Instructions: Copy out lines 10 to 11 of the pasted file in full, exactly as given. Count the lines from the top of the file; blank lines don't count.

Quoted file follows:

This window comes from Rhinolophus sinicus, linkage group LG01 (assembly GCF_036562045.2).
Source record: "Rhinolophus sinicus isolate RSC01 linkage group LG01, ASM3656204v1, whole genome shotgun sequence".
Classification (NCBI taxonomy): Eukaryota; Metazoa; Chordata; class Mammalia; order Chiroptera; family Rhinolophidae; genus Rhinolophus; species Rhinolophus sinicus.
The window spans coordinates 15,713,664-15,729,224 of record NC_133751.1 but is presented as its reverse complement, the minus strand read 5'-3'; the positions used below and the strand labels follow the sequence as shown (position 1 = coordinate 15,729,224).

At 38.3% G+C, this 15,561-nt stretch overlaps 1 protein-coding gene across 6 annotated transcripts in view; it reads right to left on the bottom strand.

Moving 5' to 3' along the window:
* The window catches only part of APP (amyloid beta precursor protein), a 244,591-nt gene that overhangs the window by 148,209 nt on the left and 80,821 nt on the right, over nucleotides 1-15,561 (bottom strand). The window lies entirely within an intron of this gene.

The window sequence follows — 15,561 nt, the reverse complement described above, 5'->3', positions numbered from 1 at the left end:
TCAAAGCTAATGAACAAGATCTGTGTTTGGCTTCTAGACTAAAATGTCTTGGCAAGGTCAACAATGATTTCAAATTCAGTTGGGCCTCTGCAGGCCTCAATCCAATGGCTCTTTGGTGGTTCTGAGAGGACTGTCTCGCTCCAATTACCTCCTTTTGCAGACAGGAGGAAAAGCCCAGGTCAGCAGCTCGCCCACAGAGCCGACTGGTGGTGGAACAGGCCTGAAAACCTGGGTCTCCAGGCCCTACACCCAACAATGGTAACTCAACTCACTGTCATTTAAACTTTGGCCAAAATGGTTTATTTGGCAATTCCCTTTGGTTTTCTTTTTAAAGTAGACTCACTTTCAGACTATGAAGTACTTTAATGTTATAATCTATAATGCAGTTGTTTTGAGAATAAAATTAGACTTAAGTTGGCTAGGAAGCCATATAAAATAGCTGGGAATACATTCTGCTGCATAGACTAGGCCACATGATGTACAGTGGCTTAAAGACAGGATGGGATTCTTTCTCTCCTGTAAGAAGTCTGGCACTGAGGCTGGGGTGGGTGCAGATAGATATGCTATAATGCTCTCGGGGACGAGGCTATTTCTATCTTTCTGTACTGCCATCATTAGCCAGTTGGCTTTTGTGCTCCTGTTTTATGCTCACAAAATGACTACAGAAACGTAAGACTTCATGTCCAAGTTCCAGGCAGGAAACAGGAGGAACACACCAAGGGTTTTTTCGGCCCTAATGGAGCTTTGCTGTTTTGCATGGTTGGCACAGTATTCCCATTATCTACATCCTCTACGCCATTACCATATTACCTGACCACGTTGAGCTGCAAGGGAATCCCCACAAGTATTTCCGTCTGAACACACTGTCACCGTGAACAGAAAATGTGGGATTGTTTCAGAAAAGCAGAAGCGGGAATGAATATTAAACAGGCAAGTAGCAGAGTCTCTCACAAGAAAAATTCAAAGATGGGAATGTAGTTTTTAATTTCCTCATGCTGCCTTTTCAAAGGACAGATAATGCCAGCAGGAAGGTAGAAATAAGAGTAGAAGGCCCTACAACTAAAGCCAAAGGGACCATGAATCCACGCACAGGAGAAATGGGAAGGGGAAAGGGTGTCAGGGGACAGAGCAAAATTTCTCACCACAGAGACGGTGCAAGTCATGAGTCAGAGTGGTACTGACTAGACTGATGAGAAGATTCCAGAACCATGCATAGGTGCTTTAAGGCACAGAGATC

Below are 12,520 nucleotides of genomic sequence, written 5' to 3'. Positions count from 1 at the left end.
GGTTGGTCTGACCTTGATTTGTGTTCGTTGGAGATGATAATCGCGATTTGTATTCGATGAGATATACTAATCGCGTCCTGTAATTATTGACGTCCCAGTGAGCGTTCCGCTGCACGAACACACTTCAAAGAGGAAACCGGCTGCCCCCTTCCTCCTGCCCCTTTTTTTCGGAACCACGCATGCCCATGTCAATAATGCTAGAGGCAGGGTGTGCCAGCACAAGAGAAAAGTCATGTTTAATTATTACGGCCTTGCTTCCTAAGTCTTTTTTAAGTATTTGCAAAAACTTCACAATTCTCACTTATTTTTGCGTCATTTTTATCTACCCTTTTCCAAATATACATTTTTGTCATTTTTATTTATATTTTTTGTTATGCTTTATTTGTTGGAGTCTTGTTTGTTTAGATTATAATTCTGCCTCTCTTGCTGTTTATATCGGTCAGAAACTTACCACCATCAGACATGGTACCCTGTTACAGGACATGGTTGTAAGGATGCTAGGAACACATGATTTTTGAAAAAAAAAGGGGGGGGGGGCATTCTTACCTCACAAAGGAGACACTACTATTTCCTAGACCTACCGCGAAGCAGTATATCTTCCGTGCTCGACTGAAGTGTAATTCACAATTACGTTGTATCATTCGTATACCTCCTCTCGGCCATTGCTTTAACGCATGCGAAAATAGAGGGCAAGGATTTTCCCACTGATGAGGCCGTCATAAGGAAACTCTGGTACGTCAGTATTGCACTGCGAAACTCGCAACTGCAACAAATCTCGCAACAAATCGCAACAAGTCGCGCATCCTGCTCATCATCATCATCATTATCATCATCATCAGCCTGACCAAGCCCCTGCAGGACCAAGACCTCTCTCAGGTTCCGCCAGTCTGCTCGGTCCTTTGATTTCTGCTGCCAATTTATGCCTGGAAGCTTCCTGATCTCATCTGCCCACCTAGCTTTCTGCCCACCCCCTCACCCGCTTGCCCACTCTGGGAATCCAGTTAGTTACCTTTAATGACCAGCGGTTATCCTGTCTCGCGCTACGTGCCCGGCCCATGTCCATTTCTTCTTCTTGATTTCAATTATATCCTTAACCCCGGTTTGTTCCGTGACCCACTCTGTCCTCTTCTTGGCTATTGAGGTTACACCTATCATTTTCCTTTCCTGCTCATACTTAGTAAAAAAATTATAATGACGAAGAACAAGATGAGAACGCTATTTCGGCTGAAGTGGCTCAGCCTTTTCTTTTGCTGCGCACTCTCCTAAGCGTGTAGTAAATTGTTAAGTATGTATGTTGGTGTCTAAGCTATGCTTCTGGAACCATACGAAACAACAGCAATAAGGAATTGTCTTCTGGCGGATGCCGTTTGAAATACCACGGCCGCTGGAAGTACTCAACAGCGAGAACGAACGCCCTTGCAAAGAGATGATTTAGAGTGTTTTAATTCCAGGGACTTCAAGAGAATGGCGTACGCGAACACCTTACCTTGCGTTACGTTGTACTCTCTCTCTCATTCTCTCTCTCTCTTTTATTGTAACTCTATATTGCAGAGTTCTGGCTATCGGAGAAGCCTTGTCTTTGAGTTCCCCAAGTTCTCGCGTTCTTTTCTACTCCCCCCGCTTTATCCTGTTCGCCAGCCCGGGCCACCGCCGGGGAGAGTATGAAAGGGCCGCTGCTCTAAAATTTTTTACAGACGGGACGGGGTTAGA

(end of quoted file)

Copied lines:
Below are 12,520 nucleotides of genomic sequence, written 5' to 3'. Positions count from 1 at the left end.
GGTTGGTCTGACCTTGATTTGTGTTCGTTGGAGATGATAATCGCGATTTGTATTCGATGAGATATACTAATCGCGTCCTGTAATTATTGACGTCCCAGTGAGCGTTCCGCTGCACGAACACACTTCAAAGAGGAAACCGGCTGCCCCCTTCCTCCTGCCCCTTTTTTTCGGAACCACGCATGCCCATGTCAATAATGCTAGAGGCAGGGTGTGCCAGCACAAGAGAAAAGTCATGTTTAATTATTACGGCCTTGCTTCCTAAGTCTTTTTTAAGTATTTGCAAAAACTTCACAATTCTCACTTATTTTTGCGTCATTTTTATCTACCCTTTTCCAAATATACATTTTTGTCATTTTTATTTATATTTTTTGTTATGCTTTATTTGTTGGAGTCTTGTTTGTTTAGATTATAATTCTGCCTCTCTTGCTGTTTATATCGGTCAGAAACTTACCACCATCAGACATGGTACCCTGTTACAGGACATGGTTGTAAGGATGCTAGGAACACATGATTTTTGAAAAAAAAAGGGGGGGGGGGCATTCTTACCTCACAAAGGAGACACTACTATTTCCTAGACCTACCGCGAAGCAGTATATCTTCCGTGCTCGACTGAAGTGTAATTCACAATTACGTTGTATCATTCGTATACCTCCTCTCGGCCATTGCTTTAACGCATGCGAAAATAGAGGGCAAGGATTTTCCCACTGATGAGGCCGTCATAAGGAAACTCTGGTACGTCAGTATTGCACTGCGAAACTCGCAACTGCAACAAATCTCGCAACAAATCGCAACAAGTCGCGCATCCTGCTCATCATCATCATCATTATCATCATCATCAGCCTGACCAAGCCCCTGCAGGACCAAGACCTCTCTCAGGTTCCGCCAGTCTGCTCGGTCCTTTGATTTCTGCTGCCAATTTATGCCTGGAAGCTTCCTGATCTCATCTGCCCACCTAGCTTTCTGCCCACCCCCTCACCCGCTTGCCCACTCTGGGAATCCAGTTAGTTACCTTTAATGACCAGCGGTTATCCTGTCTCGCGCTACGTGCCCGGCCCATGTCCATTTCTTCTTCTTGATTTCAATTATATCCTTAACCCCGGTTTGTTCCGTGACCCACTCTGTCCTCTTCTTGGCTATTGAGGTTACACCTATCATTTTCCTTTCCTGCTCATACTTAGTAAAAAAATTATAATGACGAAGAACAAGATGAGAACGCTATTTCGGCTGAAGTGGCTCAGCCTTTTCTTTTGCTGCGCACTCTCCTAAGCGTGTAGTAAATTGTTAAGTATGTATGTTGGTGTCTAAGCTATGCTTCTGGAACCATACGAAACAACAGCAATAAGGAATTGTCTTCTGGCGGATGCCGTTTGAAATACCACGGCCGCTGGAAGTACTCAACAGCGAGAACGAACGCCCTTGCAAAGAGATGATTTAGAGTGTTTTAATTCCAGGGACTTCAAGAGAATGGCGTACGCGAACACCTTACCTTGCGTTACGTTGTACTCTCTCTCTCATTCTCTCTCTCTCTTTTATTGTAACTCTATATTGCAGAGTTCTGGCTATCGGAGAAGCCTTGTCTTTGAGTTCCCCAAGTTCTCGCGTTCTTTTCTACTCCCCCCGCTTTATCCTGTTCGCCAGCCCGGGCCACCGCCGGGGAGAGTATGAAAGGGCCGCTGCTCTAAAATTTTTTACAGACGGGACGGGGTTAGA